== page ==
- Installing new and upgraded pedestrian ramps which include a red or white detectable warning surface to help guide people with visual disabilities, and provide access for wheelchair users, strollers, and carts across the city, including many locations across the BQE vision area;
- Expanding and developing new freight and congestion management strategies, like creating neighborhood and commercial loading zones, and working with commercial partners to move freight off-hours;
- Bringing projects to improve safety and public safety to the BQE Corridor this year:
- DOT will be implementing street safety improvements by Ingersoll houses and the Navy Yard at Park Avenue, Navy Street, Hanson Place, and Ashland Place;
- Safety improvements on McGuinness and Meeker in Greenpoint;
- Building-out to the Waterfront Greenway in a few BQE South communities, including Sunset Park;
- Launching Third Avenue and Red Hook Neighborhood studies.
- Working with the Sanitation Department to target locations for cleaning under the viaducts along the corridor.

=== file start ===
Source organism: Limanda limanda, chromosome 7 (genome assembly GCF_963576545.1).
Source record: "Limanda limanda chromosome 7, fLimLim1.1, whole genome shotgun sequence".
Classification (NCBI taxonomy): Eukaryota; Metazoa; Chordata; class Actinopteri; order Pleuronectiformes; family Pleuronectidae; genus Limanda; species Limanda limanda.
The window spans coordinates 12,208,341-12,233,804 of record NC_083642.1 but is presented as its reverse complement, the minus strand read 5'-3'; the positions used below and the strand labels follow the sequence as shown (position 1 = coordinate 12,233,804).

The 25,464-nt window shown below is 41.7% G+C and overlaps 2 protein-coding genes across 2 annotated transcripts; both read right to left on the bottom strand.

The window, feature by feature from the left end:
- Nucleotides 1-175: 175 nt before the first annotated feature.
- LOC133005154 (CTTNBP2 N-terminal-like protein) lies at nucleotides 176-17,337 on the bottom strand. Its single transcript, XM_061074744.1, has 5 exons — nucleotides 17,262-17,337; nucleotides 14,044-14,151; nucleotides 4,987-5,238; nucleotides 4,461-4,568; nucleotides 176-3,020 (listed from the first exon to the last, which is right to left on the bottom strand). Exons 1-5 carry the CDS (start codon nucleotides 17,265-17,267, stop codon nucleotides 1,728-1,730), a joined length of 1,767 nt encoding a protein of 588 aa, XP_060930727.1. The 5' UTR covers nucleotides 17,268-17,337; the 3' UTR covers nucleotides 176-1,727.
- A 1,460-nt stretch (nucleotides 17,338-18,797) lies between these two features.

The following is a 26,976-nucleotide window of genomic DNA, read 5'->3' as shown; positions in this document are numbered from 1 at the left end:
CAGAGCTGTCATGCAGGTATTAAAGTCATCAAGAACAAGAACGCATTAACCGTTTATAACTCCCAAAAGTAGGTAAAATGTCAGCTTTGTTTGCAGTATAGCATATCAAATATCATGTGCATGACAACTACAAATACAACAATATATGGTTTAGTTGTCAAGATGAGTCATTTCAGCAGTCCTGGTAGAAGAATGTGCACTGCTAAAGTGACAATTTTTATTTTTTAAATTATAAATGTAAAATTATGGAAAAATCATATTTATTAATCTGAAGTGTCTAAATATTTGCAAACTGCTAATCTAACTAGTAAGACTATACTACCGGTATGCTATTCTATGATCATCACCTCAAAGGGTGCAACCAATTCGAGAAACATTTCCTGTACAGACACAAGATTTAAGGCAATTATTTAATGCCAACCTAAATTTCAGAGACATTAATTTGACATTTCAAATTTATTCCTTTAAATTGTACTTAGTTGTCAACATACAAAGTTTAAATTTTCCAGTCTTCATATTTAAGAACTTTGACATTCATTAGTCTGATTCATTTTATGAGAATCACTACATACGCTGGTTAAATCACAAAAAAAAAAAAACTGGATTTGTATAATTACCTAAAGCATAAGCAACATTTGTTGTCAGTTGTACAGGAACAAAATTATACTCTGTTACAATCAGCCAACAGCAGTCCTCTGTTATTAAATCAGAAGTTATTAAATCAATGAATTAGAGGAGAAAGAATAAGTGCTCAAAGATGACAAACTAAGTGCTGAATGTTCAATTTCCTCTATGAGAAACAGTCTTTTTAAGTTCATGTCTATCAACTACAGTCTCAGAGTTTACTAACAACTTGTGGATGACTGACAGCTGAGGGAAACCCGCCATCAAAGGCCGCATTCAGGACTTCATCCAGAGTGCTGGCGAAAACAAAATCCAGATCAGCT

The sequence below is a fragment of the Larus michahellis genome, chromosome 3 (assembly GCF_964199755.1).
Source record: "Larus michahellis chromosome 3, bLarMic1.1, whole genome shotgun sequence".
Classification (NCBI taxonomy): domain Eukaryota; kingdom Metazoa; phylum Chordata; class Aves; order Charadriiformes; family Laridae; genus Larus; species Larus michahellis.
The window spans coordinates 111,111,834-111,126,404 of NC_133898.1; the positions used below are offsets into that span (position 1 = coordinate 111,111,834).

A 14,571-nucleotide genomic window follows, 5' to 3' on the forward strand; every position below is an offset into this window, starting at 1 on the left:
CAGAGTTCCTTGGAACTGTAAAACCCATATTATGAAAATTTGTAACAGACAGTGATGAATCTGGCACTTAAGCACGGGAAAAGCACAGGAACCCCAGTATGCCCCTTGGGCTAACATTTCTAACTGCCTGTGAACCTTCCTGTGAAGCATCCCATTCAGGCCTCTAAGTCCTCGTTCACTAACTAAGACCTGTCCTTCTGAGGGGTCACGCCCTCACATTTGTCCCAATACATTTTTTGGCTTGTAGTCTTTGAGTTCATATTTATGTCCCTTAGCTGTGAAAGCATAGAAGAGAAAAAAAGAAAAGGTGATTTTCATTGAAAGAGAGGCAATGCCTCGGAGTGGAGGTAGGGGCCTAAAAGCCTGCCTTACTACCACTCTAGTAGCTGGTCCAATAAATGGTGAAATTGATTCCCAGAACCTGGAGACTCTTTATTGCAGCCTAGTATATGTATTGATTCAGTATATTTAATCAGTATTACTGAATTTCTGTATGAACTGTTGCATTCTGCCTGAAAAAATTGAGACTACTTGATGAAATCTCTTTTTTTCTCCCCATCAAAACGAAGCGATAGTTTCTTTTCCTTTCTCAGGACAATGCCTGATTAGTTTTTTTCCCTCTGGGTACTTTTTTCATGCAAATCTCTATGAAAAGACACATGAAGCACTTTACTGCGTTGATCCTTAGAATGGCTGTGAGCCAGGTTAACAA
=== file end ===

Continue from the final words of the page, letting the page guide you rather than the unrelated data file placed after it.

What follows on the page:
Following this round of workshops, DOT will continue to work closely with its BQE Community partners – 18 community organizations across Brooklyn – to conduct outreach in communities along the corridor. The City will continue its equitable planning effort to reconnect communities in both the BQE North and South sections, with the goal of implementing short-term projects as early as this year that improve safety, public space, and mobility— in addition to and long-term, larger capital projects that could be undertaken by NYC DOT on City-owned streets to reconnect communities that have been divided by the structure. The agency will continue to meet with stakeholders and process feedback from the second round of workshops to further refine the toolkit concepts presented. These workshops will help the City to refine potential projects and concepts for inclusion in a 2024 report and to inform federal grant applications and NYCDOT-led projects starting this year.